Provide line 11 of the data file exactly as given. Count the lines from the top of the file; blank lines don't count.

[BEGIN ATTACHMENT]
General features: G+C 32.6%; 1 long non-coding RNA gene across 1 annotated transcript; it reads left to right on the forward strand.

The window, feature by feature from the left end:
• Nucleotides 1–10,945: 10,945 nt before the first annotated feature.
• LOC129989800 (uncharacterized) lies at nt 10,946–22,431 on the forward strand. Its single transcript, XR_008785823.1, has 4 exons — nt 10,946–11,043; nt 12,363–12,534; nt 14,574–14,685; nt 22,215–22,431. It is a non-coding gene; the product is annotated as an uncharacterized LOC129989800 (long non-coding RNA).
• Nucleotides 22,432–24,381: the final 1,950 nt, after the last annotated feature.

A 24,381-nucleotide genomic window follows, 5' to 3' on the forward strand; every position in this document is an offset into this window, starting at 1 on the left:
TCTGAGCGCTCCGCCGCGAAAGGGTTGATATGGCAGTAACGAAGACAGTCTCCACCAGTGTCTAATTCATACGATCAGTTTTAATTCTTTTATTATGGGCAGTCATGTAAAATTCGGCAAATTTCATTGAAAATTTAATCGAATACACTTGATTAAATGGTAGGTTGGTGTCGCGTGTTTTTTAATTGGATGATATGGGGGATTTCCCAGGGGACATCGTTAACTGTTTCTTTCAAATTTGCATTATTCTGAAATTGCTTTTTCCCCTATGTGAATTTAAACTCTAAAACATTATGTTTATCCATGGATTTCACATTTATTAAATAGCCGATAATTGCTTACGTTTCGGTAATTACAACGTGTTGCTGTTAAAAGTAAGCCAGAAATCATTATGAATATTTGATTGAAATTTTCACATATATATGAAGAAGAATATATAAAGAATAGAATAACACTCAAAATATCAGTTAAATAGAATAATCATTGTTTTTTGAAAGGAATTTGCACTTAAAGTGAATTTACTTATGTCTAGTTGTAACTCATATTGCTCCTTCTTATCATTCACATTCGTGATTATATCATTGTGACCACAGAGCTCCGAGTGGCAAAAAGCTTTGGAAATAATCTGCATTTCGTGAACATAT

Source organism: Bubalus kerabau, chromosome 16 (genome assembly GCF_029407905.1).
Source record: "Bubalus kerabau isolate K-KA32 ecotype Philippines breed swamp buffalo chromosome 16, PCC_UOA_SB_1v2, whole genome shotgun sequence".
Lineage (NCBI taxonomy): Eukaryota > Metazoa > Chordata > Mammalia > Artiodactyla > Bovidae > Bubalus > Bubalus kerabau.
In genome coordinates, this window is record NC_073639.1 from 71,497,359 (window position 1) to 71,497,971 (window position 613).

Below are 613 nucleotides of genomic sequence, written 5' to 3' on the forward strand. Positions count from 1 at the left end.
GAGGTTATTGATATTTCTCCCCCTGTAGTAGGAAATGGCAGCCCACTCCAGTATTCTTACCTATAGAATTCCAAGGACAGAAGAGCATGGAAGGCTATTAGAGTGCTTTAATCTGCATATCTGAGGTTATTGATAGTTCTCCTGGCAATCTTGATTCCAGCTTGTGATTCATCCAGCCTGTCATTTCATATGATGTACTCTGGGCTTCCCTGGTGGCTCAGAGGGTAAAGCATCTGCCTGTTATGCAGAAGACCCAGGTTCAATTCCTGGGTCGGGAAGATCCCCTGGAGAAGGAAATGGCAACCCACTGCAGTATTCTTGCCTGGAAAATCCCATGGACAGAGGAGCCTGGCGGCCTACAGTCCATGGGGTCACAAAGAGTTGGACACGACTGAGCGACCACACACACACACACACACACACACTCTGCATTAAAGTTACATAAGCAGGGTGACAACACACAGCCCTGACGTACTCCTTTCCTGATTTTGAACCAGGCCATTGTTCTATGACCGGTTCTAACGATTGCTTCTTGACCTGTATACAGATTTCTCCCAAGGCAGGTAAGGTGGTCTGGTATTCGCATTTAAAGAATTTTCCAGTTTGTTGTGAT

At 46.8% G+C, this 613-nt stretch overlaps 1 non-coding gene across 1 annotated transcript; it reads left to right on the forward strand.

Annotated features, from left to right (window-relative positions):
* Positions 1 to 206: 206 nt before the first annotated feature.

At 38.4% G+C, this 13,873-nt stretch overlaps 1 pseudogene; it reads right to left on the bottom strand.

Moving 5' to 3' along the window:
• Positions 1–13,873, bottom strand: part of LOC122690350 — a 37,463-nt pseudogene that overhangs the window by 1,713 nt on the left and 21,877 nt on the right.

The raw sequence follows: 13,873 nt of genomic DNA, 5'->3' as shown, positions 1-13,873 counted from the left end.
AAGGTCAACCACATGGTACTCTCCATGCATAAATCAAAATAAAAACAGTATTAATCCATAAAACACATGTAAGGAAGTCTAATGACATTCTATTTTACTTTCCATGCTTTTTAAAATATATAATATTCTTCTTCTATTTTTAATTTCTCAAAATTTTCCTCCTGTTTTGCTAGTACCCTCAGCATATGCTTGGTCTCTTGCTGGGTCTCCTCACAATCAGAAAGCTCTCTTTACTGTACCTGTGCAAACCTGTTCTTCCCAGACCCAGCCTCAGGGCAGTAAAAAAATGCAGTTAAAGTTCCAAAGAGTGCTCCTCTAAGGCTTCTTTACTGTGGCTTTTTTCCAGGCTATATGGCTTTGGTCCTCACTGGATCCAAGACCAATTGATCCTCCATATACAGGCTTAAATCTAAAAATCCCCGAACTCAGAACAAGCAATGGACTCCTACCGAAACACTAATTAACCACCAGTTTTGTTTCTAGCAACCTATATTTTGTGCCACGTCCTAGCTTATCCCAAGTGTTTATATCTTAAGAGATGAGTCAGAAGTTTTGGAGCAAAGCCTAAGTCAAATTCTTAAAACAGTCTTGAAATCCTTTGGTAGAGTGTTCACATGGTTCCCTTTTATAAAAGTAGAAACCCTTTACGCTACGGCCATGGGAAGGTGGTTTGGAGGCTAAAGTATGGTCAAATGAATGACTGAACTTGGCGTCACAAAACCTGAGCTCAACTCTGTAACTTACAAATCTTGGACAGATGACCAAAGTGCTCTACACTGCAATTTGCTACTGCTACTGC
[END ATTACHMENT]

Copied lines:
In genome coordinates, this window is record NC_073639.1 from 71,497,359 (window position 1) to 71,497,971 (window position 613).